Subtle Signs of Rett Could Be Opportunity for Early Intervention, Study Says
Subtle but apparent signs of disease may precede the onset of overt symptoms in children with Rett syndrome (RTT), which could serve as early diagnostic markers or help deliver interventions ahead of symptoms that may increase these children’s chances of recovery.
Accumulating evidence suggests that early after birth, patients already present detectable behavioral and physiological impairments, which challenges the belief of Rett syndrome as a late-onset clinical condition.
Data backing this idea were reviewed in the study, “Rett syndrome before regression: a time window of overlooked opportunities for diagnosis and intervention,” published in the journal Neuroscience & Biobehavioral Reviews.
Rett syndrome (RTT) is a rare, progressive neurological disorder that primarily affects females and causes severe cognitive, social, motor, and physiological impairments.
Infants do not show any symptoms at birth, developing normally for the first six to 18 months. At this point, children begin to lose previously acquired speech and motor skills, entering a phase of developmental regression.
Symptoms are subtle at first and often overlooked. They include delays in gross motor skills such as crawling or sitting and reduced eye contact. Between ages 1 and 4, a decline in speaking and purposeful hand skills are observed.
Stereotypic hand movements and breathing irregularities may also occur at this stage. Slowed head growth is another apparent symptom of Rett syndrome. The disease usually reaches a plateau between ages 2 and 10. This phase usually lasts for several years. The last stage of the disease is characterized by muscle weakness, an abnormal curvature of the spine (scoliosis), and reduced mobility.
No cure is available, and current treatments are essentially supportive and directed toward lessening specific symptoms in each patient.
Clinical diagnosis is based on the characteristic progression of the disease, because patients show an apparently normal initial development with a subsequent sudden regression. Genetic testing can also be done to look for mutations commonly associated with the disease.
However, a growing body of evidence is “[raising] doubts regarding the absence of early impairments, hence questioning the concept of regression,” researchers stated.
Here, scientists reviewed published literature addressing the pre-symptomatic stage in patients and in animal models of Rett, highlighting the alterations in behavior, physiology and brain occurring since the first months of life.
“The emerging picture delineates subtle, but reliable, impairments that precede the onset of overt symptoms whose bases are likely set up already during embryogenesis [development of an embryo],” the authors said.
Several observations support the idea that early development is not completely normal in Rett. Infants with the disease show subtle deficits in motor skills, such as a low diversity of spontaneous movements and jerky movements, impairments in fine movements of the face, arms, and hands, and arm tremors. Poor communicative gestures, low responsiveness to call, and vocalization changes have also been noted since the first months of life.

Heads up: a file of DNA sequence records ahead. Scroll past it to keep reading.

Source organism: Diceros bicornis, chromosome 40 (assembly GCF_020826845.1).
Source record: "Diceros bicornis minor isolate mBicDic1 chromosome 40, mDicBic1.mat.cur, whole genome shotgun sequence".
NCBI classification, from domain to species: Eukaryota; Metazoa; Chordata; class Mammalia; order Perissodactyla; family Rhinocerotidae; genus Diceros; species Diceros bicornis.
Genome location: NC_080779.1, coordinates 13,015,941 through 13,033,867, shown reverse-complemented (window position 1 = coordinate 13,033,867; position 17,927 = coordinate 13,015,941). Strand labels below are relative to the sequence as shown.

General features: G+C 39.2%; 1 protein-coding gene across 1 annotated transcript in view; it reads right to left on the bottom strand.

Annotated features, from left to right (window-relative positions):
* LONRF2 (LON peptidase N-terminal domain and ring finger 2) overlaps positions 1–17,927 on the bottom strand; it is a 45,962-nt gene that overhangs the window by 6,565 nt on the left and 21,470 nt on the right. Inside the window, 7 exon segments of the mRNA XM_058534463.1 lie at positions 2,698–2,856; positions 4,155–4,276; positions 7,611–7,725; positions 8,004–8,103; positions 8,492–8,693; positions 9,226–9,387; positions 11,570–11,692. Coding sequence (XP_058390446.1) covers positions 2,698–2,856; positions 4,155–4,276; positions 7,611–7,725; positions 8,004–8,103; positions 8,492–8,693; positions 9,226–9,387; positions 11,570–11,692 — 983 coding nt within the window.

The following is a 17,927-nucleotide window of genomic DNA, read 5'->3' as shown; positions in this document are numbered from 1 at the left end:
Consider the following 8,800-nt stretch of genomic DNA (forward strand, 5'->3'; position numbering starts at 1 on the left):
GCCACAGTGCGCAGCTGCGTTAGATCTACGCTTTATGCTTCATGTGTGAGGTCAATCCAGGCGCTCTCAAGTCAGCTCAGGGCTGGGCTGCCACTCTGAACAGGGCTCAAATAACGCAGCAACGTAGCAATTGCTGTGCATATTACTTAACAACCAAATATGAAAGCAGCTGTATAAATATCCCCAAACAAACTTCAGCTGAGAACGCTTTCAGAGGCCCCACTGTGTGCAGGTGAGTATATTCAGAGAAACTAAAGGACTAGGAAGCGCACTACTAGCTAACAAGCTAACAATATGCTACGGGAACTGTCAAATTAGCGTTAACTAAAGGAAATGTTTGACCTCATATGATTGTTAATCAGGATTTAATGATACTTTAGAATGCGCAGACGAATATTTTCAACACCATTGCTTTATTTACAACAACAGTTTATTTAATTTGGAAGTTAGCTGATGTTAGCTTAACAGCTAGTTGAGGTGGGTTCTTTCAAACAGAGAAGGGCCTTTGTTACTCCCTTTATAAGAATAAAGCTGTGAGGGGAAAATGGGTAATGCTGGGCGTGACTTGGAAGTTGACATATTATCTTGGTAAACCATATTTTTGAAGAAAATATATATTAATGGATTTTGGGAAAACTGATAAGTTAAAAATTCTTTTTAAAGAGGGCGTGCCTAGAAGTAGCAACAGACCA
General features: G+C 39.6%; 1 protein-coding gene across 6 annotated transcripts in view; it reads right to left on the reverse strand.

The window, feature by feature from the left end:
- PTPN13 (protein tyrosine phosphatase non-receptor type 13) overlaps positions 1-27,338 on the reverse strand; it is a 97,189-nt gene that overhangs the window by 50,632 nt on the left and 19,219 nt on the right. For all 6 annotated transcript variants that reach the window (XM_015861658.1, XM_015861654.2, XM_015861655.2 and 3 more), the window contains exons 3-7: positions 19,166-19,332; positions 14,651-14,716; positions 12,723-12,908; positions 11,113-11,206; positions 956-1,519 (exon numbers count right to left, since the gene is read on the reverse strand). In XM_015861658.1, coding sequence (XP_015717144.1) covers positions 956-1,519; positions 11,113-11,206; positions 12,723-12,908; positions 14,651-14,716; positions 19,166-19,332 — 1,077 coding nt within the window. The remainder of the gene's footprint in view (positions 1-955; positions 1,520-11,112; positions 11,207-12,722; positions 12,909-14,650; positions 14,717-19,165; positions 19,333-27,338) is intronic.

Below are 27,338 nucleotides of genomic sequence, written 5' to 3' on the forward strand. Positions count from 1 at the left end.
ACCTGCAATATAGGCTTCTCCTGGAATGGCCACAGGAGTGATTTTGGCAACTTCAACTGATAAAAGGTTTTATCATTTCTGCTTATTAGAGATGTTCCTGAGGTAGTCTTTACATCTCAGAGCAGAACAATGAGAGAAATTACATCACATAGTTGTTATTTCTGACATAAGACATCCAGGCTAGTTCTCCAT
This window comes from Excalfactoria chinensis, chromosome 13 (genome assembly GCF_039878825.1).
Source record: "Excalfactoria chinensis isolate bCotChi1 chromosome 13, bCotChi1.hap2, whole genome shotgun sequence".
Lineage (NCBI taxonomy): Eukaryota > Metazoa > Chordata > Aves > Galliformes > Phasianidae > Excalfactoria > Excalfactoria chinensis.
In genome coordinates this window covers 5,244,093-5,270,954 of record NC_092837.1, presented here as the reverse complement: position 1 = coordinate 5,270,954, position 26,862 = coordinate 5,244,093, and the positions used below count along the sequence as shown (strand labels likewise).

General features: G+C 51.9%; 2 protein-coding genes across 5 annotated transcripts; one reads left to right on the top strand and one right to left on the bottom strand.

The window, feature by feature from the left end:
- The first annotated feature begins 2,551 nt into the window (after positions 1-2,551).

An extreme variability in the severity of those early signs probably explains in part why they generally go undetected.
In addition, physiological alterations, including problems in sleep, breathing, and sensitivity to pain, appear to be present before the onset of manifest symptoms.
Studies in mice and rats agree with these observations, showing that sensory motor development, weight, and metabolism alterations can be affected early in models of the disease.
Importantly, these apparent initial signs are accompanied by measurable changes in the brain at the early stages of development.
Slowing of head growth, considered a typical sign of developmental regression, was already found to be present during pregnancy, with a greater proportion of infants with Rett having a lower head circumference at birth.
In mouse models, reductions in the size of nerve cells (neuronal atrophy) and alterations in their shape are observable at pre-symptomatic stages, along with irregularities in the electrical activity and chemical imbalances in the brain.
Moreover, premature alterations in mitochondrial function — responsible for the production of cellular energy — and the production of lipids (fats) in the brain may be a root cause underlying Rett symptoms.
Altogether, this evidence argues for the presence of early abnormalities in the brain in infants with Rett syndrome.
According to this review, it seems that patients regress in main acquired skills, but such skills are built on underlying biological processes which are already altered soon after birth or even during embryo development.
“The use of the term regression to define this scenario appears thus questionable and somehow misleading, since it gives the erroneous perception of a “normality” which is suddenly disrupted, rather than a progressive sum of additional bugs that at some point makes the developmental program crash,” the researchers said.
While details about disease progression are still unclear, and no adequate biomarker has been found, the findings encourage the possibility of detecting early signs of altered development as a possible diagnostic marker.
Therefore, researchers call on the urgent need to clarify whether and how early alterations contribute to the full manifestation of Rett symptoms.
“A deeper knowledge on mechanisms precociously affected in RTT could indeed help identifying early markers of disease, and to translate them into clinics for early diagnosis,” the researchers said.
Future research focusing on disease origin and development “might be expected to uncover novel targets for early intervention, thus increasing the chance of a complete recovery,” they concluded.